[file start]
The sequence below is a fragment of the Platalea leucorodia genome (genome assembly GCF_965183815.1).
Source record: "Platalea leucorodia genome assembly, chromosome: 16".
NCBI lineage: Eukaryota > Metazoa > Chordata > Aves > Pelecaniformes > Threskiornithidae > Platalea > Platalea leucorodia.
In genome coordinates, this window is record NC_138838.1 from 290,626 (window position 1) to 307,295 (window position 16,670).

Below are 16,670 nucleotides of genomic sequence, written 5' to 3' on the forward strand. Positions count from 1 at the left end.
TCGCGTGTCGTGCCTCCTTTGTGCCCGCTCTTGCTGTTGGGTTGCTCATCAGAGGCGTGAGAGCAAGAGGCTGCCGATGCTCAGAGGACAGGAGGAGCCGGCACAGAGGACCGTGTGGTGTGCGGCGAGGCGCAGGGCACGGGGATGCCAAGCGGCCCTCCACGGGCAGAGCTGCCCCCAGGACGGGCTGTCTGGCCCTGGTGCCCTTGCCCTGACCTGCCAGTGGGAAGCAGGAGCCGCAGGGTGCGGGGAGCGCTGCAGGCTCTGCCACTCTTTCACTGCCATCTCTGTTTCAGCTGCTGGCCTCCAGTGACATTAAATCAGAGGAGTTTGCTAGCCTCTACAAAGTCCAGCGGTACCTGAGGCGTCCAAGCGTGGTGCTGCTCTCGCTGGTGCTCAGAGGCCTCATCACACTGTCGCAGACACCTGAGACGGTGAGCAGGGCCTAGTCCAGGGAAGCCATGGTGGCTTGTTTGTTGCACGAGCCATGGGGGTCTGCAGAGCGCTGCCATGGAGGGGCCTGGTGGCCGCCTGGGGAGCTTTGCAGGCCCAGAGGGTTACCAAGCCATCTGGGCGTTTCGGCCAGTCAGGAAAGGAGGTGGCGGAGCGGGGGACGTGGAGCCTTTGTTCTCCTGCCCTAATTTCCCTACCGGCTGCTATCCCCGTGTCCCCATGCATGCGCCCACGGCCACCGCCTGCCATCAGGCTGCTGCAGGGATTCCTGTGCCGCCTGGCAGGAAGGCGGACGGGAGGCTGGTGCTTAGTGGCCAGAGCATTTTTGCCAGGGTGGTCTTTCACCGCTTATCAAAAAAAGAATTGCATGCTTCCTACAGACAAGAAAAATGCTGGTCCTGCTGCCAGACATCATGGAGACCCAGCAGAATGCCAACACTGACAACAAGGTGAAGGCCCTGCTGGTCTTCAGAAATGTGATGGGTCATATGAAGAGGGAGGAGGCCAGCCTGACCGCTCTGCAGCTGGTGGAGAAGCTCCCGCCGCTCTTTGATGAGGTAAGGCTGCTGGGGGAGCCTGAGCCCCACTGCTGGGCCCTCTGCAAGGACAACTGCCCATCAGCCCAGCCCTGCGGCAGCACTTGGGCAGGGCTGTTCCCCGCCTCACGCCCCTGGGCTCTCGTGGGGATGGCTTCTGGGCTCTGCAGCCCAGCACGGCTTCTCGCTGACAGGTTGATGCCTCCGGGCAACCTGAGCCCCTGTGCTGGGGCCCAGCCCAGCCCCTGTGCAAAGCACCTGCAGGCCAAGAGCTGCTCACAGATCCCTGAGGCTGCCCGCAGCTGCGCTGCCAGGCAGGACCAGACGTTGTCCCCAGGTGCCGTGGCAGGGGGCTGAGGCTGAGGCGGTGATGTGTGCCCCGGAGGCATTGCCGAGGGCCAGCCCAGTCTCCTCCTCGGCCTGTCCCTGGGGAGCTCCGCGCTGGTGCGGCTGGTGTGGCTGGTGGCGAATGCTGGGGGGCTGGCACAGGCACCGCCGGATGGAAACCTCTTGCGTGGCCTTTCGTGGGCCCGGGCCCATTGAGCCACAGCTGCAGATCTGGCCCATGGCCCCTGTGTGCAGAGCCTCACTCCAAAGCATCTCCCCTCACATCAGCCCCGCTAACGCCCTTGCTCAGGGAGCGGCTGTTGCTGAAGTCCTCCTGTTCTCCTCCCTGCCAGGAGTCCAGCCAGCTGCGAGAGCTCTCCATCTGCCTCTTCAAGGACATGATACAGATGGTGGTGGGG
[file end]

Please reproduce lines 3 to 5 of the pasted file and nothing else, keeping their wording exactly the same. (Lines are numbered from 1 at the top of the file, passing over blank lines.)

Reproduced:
NCBI lineage: Eukaryota > Metazoa > Chordata > Aves > Pelecaniformes > Threskiornithidae > Platalea > Platalea leucorodia.
In genome coordinates, this window is record NC_138838.1 from 290,626 (window position 1) to 307,295 (window position 16,670).

Below are 16,670 nucleotides of genomic sequence, written 5' to 3' on the forward strand. Positions count from 1 at the left end.